Could Mel Brooks’ ‘Blazing Saddles’ be revived today? The minds behind “History of the World, Part II” are added

Nick Kroll, Wanda Sykes, and Ike Barinholtz write and act in History of the World, Part II. (Photo: Courtesy of Hulu)

Nick Kroll, Wanda Sykes and Ike Barinholtz are executive producers, writers and stars History of the World, Part II. (Photo: Courtesy of Hulu)

How’s that for making history? Now that Ike Barinholtz, Nick Kroll and Wanda Sykes have successfully helmed the four-decade sequel History of the World, Part II – a revival of Mel Brooks’ 1981 sketch comedy film – the trio are ready to exclusively reveal to Yahoo Entertainment that they are reviving another old Brooks comedy: 1974 Flaming Saddles.

“It’s done, sold and filmed,” Barinholtz teases of her take on one of the most controversial comedies of all time. “It’s coming to Hulu on April 14th!”

Watch our interview with the cast and creators of History of the World, Part II on Youtube

OK, OK… so maybe we’ll jump ahead a little. Blazing Saddles II: Return to Rock Ridge is not The far in production. In fact, it will almost certainly never be made. But for the record, Sykes thinks she and she Story Staff are the right people to make it happen should a streaming service ever be brave enough to bring it Flaming Saddles return.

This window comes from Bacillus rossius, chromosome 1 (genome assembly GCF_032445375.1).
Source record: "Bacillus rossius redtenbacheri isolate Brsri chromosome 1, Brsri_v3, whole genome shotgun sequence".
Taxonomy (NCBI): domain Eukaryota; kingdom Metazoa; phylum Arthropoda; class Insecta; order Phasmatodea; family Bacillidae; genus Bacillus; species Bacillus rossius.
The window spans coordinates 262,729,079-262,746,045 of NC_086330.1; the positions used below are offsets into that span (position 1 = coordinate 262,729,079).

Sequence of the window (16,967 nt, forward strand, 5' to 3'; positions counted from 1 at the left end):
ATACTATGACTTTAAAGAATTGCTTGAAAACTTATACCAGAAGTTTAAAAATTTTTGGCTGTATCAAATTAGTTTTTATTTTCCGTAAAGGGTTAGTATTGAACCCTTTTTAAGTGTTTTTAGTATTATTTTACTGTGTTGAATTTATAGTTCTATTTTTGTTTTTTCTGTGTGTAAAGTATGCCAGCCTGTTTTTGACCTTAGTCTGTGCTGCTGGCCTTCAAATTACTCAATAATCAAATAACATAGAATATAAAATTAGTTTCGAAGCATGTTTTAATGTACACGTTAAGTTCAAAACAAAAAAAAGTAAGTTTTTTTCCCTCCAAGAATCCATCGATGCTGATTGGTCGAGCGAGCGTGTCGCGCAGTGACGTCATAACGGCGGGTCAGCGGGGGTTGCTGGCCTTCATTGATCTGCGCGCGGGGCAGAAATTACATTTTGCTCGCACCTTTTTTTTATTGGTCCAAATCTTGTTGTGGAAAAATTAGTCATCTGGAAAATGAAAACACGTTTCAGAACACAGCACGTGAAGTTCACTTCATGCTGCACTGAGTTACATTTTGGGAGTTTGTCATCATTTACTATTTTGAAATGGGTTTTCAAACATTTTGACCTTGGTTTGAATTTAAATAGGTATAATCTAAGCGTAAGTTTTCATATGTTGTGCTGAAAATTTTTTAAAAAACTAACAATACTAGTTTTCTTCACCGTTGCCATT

“That would be a lot of fun,” the actress and comedian, who served as executive producer, writer and star on the eight-part episode history of the world Continued alongside Barinholtz and Kroll – says. “We should tell Mel that!”

“We’ll see him later tonight,” adds Barinholtz. “Let’s get him some drinks and get him drunk.”

Gene Wilder and Clevon Little in Blazing Saddles. (Photo: Courtesy of Everett Collection)

Gene Wilder and Clevon Little in the 1974 comedy directed by Mel Brooks Flaming Saddles. (Photo: Courtesy of Everett Collection)

Not for nothing, but the trio have even landed their roles in the sequel. Sykes would take on Cleavon Little as Rock Ridge Enforcer, Sheriff Bart; Kroll would be Gene Wilder’s drunken gunslinger, the Waco Kid; and Barinholtz would don Harvey Korman’s black suit as the scheming Attorney General Hedley—not Hedy! — Lamarr.